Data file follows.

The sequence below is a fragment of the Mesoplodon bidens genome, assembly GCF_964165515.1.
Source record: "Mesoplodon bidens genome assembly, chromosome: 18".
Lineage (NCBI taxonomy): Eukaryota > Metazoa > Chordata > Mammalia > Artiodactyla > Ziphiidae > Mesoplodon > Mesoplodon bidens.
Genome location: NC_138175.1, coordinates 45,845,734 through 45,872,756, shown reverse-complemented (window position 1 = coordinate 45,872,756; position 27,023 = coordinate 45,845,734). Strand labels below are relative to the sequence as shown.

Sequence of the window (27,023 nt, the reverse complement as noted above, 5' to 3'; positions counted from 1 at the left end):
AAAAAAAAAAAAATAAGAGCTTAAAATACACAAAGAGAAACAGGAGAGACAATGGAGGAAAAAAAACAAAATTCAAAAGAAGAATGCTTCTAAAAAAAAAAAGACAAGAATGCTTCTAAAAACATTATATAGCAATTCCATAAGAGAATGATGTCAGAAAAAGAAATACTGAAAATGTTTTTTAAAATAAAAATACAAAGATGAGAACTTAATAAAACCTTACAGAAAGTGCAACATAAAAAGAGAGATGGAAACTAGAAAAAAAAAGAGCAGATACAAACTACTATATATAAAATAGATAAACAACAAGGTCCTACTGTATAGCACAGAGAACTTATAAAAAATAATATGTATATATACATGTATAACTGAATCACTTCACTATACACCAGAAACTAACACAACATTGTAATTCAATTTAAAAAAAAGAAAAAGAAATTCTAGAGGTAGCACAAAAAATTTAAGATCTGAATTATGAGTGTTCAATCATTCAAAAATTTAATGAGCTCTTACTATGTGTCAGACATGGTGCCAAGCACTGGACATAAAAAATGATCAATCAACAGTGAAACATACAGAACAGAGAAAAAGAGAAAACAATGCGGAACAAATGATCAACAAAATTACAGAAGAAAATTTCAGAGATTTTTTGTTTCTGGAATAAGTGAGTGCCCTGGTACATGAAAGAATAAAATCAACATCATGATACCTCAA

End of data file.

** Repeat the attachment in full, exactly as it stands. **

The sequence below is a fragment of the Mesoplodon bidens genome, assembly GCF_964165515.1.
Source record: "Mesoplodon bidens genome assembly, chromosome: 18".
Lineage (NCBI taxonomy): Eukaryota > Metazoa > Chordata > Mammalia > Artiodactyla > Ziphiidae > Mesoplodon > Mesoplodon bidens.
Genome location: NC_138175.1, coordinates 45,845,734 through 45,872,756, shown reverse-complemented (window position 1 = coordinate 45,872,756; position 27,023 = coordinate 45,845,734). Strand labels below are relative to the sequence as shown.

Sequence of the window (27,023 nt, the reverse complement as noted above, 5' to 3'; positions counted from 1 at the left end):
AAAAAAAAAAAAATAAGAGCTTAAAATACACAAAGAGAAACAGGAGAGACAATGGAGGAAAAAAAACAAAATTCAAAAGAAGAATGCTTCTAAAAAAAAAAAGACAAGAATGCTTCTAAAAACATTATATAGCAATTCCATAAGAGAATGATGTCAGAAAAAGAAATACTGAAAATGTTTTTTAAAATAAAAATACAAAGATGAGAACTTAATAAAACCTTACAGAAAGTGCAACATAAAAAGAGAGATGGAAACTAGAAAAAAAAAGAGCAGATACAAACTACTATATATAAAATAGATAAACAACAAGGTCCTACTGTATAGCACAGAGAACTTATAAAAAATAATATGTATATATACATGTATAACTGAATCACTTCACTATACACCAGAAACTAACACAACATTGTAATTCAATTTAAAAAAAAGAAAAAGAAATTCTAGAGGTAGCACAAAAAATTTAAGATCTGAATTATGAGTGTTCAATCATTCAAAAATTTAATGAGCTCTTACTATGTGTCAGACATGGTGCCAAGCACTGGACATAAAAAATGATCAATCAACAGTGAAACATACAGAACAGAGAAAAAGAGAAAACAATGCGGAACAAATGATCAACAAAATTACAGAAGAAAATTTCAGAGATTTTTTGTTTCTGGAATAAGTGAGTGCCCTGGTACATGAAAGAATAAAATCAACATCATGATACCTCAA